Turning Pro Book Review

Turning Pro Book Review

Loved this book, LOVED THIS BOOK. No other way to say it. Why you may ask, well it just seemed to be the right book at the right time that seemed to be speaking directly to me. This is the follow up to The War of Art, which I haven’t read yet but will have to shortly. Essentially this book is a about making the decision to stop playing at the things you love and to commit to doing them like a pro. All of us are, either now or at some time in our lives, playing the amateur role.  Kinda half committing to following our passions but still watching our soaps or getting lost in [insert this weeks fashionable social media here]. And with one decision you could turn professional and stop playing around. Its freen and really is that simple but that move to professional means sacrifice, giving up comforts that you’ve clinged to for years and being honest with yourself about the way the time you’ve been wasting. Its scary stuff but liberating. Leaving no excuses, saying no to distractions, no to mindless surfing, facebook trawling …the list goes on.

The difference with a pro and an armature is how the deal with resistance. Resistance is the enemy and its always around doing its best to hold us back. Its the email that needs to be checked, that then leads you to the site that needs to be read, that trails you to that youtube video that you need to share that becomes the morning where you wake up at you pc wondering where the hell did the last 4 hours go. There are a million bits of resistance you can busy yourself with but if its not your passion then you’re simply not being pro. I loved the chat with a Rabbi that referenced Kabbalistic teachings in neshama and yetzer hara. I’m probably going to get this slightly wrong but the jist is that neshama is the goodness, wisdom and essentially your soul constantly chatting away in the background trying to guide us and keep us right.  Yetzer hara on the other hand is your shadow self, cunning, self self sustaining and not giving a dam about you. Its only focus is the keep us from neshama. Now everyone likes a hero vs a bad guy scenario and view resistance to a slightly sinister as a bad guy really appealed to me. That you know what you need to do (which we do) and that being pro is basically kicking this little shits arse.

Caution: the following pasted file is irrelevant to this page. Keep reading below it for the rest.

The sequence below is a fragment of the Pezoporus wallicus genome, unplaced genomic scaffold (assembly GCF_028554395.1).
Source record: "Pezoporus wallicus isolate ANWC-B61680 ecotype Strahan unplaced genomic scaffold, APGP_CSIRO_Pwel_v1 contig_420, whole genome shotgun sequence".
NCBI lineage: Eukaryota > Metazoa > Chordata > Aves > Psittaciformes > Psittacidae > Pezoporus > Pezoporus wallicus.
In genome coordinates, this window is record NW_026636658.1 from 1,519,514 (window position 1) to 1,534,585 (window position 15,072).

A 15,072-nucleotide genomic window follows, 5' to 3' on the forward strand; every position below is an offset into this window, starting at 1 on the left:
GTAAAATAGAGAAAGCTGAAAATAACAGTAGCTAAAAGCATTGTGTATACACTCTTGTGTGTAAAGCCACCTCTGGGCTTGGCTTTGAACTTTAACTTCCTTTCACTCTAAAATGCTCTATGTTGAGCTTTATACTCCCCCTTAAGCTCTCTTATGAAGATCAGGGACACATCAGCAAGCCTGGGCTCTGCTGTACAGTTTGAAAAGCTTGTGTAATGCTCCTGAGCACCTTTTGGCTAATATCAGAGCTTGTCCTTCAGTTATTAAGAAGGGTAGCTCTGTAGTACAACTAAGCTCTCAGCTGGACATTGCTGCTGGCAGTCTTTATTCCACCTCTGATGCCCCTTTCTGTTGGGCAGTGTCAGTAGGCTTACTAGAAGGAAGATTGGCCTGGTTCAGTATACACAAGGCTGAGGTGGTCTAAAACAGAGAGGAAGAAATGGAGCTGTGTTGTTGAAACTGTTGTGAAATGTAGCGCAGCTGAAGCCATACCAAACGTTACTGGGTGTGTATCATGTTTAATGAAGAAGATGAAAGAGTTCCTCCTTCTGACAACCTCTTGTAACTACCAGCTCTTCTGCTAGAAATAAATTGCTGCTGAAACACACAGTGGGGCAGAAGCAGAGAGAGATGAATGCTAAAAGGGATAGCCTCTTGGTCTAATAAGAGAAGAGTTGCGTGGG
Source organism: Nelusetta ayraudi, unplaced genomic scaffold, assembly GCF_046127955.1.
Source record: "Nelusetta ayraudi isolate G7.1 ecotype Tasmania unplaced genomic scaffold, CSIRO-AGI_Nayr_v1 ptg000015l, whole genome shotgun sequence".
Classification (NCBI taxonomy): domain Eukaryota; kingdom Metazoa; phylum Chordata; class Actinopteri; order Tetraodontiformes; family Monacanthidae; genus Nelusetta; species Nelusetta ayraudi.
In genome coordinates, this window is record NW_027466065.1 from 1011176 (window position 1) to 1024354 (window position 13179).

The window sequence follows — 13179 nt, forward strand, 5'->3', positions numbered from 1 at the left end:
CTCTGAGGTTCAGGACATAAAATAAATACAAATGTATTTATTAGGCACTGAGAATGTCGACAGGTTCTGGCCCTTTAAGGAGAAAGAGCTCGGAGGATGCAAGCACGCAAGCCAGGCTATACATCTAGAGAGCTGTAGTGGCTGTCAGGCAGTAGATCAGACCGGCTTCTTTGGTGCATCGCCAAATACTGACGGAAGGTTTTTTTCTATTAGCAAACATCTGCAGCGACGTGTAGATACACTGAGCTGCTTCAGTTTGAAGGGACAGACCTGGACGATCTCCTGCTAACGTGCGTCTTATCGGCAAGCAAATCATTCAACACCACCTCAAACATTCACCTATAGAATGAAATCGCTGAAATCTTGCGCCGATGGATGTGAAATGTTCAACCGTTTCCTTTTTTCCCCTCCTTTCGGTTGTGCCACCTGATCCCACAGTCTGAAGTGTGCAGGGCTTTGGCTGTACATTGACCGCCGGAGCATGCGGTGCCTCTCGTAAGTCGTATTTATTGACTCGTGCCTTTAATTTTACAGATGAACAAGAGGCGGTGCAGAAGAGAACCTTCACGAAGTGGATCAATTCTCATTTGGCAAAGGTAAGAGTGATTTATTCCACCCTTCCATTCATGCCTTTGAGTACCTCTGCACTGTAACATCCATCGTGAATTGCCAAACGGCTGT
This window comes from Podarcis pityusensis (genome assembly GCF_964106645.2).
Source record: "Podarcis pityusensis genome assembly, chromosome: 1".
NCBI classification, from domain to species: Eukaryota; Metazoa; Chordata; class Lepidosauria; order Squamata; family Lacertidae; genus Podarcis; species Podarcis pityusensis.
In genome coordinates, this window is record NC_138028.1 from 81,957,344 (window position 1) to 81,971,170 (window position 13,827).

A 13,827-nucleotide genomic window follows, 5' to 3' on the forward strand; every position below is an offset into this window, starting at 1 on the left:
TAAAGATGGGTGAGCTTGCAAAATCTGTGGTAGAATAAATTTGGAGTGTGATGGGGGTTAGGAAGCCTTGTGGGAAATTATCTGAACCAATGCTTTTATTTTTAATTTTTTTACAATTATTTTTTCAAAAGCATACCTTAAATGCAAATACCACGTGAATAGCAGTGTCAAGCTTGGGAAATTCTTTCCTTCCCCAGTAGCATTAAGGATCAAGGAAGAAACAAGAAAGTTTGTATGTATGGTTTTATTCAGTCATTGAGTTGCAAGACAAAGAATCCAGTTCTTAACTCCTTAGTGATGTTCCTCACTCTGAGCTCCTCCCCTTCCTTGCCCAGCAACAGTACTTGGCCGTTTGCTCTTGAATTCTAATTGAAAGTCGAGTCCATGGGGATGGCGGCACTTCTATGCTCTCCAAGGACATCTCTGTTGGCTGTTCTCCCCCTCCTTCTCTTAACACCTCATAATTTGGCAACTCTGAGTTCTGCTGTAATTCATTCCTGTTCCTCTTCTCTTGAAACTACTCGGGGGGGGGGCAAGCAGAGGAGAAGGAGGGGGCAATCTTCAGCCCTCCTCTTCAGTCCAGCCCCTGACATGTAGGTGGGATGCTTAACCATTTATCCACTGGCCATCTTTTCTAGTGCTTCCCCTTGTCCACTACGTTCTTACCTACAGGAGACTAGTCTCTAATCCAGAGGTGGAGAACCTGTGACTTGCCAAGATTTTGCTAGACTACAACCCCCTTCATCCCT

Since reading the book and making the decision to turn pro I’ve started getting a huge amount more done. When I’ve noticed myself  drifting into the resistance abyss I’ve managed to pull myself back and I’m actively removing distraction whenever I see them.

Resistance hates two qualities above all others: concentration and depth

Steven Pressfield

Another plus is that the book is broken up in to lots of very short chapters that lets you take it in with bite-sized chucks. Its not the longest book but it certainly packs a punch.

What can I say, buy this book. The synopsis is below make sure you click on those links, get your buts over to amazon and buy something that will make a huge difference in you life.

Turning Pro Book Cover Turning Pro
Steven Pressfield
Black Irish Entertainment LLC

The follow-up to his bestseller The War of Art, Turning Pro navigates the passage from the amateur life to a professional practice. "You don't need to take a course or buy a product. All you have to do is change your mind." --Steven Pressfield TURNING PRO IS FREE, BUT IT'S NOT EASY. When we turn pro, we give up a life that we may have become extremely comfortable with. We give up a self that we have come to identify with and to call our own. TURNING PRO IS FREE, BUT IT DEMANDS SACRIFICE. The passage from amateur to professional is often achieved via an interior odyssey whose trials are survived only at great cost, emotionally, psychologically and spiritually. We pass through a membrane when we turn pro. It's messy and it's scary. We tread in blood when we turn pro. WHAT WE GET WHEN WE TURN PRO. What we get when we turn pro is we find our power. We find our will and our voice and we find our self-respect. We become who we always were but had, until then, been afraid to embrace and live out.

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